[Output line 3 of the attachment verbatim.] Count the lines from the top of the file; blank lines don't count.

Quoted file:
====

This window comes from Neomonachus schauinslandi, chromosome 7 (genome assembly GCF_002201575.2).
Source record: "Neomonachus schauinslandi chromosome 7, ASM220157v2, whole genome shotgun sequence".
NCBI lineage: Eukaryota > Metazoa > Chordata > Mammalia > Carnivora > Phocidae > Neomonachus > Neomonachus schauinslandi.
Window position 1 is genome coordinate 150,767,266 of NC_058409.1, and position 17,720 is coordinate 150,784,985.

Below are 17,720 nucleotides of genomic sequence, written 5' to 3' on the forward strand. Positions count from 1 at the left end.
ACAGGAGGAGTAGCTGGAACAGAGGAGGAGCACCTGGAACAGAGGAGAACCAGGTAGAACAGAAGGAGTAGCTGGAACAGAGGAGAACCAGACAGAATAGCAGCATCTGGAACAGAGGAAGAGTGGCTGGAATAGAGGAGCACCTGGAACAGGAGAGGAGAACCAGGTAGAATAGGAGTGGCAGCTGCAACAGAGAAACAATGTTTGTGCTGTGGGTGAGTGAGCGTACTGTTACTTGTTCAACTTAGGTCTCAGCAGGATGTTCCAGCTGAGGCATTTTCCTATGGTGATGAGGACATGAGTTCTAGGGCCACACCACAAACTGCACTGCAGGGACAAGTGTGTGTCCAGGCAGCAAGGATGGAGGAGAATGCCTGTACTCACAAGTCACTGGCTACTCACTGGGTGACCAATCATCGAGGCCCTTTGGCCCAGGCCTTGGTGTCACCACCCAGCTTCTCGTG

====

NCBI lineage: Eukaryota > Metazoa > Chordata > Mammalia > Carnivora > Phocidae > Neomonachus > Neomonachus schauinslandi.